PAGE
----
Have you ever heard it say that the better the tea-leaf the better the tea? Forever Nuts is a herbal tea that takes this idea to it’s logical conclusion; the constituent parts of it are so big as to actually be awkward to extract from the sample tin onto a teaspoon. That’s its greatest fault though -if you don’t mind drinking tea that is pink.
It doesn’t taste of pink, you understand, there’s beetroot in it and that dyes it pink. Mind you, it doesn’t taste of beetroot either. In fact it tastes mostly of apple, cinnamon, almonds and what we’re tolerably sure is another nut that the ingredients neglected to specify. It being another of our previous attempts to replace the Crumble Tea, when it cropped up in the calendar today it was a bit like stumbling over an old friend.
It’s especially welcome after a day spent drinking Twinings breakfast tea. (We did warn you we could be snobbish about tea.) It’s not that there’s anything wrong with Twinings; if we have to have a bag tea their our default when we can’t get Red Rose, and we can’t at the moment, because we’re in Scotland. It’s just that if you live on nothing but leaf tea -and good leaf tea at that -for long enough, it’s a wrench going back. Well we think so. The fact that we never learned to take Twinings Breakfast Tea without milk probably doesn’t help either.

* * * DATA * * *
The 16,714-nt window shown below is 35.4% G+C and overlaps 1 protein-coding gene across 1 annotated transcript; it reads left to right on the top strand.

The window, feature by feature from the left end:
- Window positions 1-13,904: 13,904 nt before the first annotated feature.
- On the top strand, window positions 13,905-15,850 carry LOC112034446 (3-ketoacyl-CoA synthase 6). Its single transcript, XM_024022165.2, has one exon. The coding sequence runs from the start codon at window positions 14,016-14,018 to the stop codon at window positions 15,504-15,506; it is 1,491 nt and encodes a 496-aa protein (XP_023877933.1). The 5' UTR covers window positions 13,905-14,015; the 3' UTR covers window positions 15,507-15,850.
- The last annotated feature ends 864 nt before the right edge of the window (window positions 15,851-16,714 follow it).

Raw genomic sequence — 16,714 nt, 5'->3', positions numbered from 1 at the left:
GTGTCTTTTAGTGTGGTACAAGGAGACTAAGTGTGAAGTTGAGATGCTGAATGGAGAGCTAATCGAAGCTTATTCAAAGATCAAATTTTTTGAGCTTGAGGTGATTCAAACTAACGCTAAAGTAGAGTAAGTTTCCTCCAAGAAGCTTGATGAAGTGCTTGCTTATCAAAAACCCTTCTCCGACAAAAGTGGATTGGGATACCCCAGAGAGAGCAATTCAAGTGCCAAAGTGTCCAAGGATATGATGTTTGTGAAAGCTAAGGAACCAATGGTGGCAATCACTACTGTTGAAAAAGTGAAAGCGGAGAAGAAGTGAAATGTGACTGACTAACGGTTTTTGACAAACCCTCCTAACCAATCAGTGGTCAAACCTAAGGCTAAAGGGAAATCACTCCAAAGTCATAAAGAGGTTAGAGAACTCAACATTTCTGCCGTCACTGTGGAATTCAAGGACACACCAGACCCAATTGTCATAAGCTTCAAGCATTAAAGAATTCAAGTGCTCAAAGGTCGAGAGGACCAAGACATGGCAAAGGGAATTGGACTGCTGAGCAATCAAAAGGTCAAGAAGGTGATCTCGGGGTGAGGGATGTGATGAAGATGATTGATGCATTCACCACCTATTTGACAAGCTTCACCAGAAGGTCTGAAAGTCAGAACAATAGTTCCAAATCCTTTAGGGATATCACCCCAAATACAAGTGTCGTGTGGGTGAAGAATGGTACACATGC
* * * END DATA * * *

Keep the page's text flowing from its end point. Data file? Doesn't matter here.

If at this point you’re wondering how teabags ever came to feature today, given that we’re clearly fussy on the point of tea, we spent a large portion of today from sunset onwards in tearooms visiting with people. If that sounds like on of those quirks of time worthy of Austen -when a morning lasted until you sat down to your afternoon meal -it’s only because this is Scotland and twilight falls at 3. If anything we were observing tea precipitately. Tea of course, was most quotidian, but as proof it needn’t be that way, here is a poem by John Benjamin. We preface this by saying that whenever we read ‘In a Bath Teashop’ we think of Bath wet-cobbled and rainy. It’s not that it rained the whole time we visited -it didn’t – it’s that nothing elevates a bath tearoom so much as ducking into one to escape a sudden gout of rain when without an umbrella.
In a Bath Teashop
Let us not speak, for the love we bear one another—
Let us hold hands and look.”
She such a very ordinary little woman;
He such a thumping crook;
But both, for a moment, little lower than the angels
In the teashop’s ingle-nook.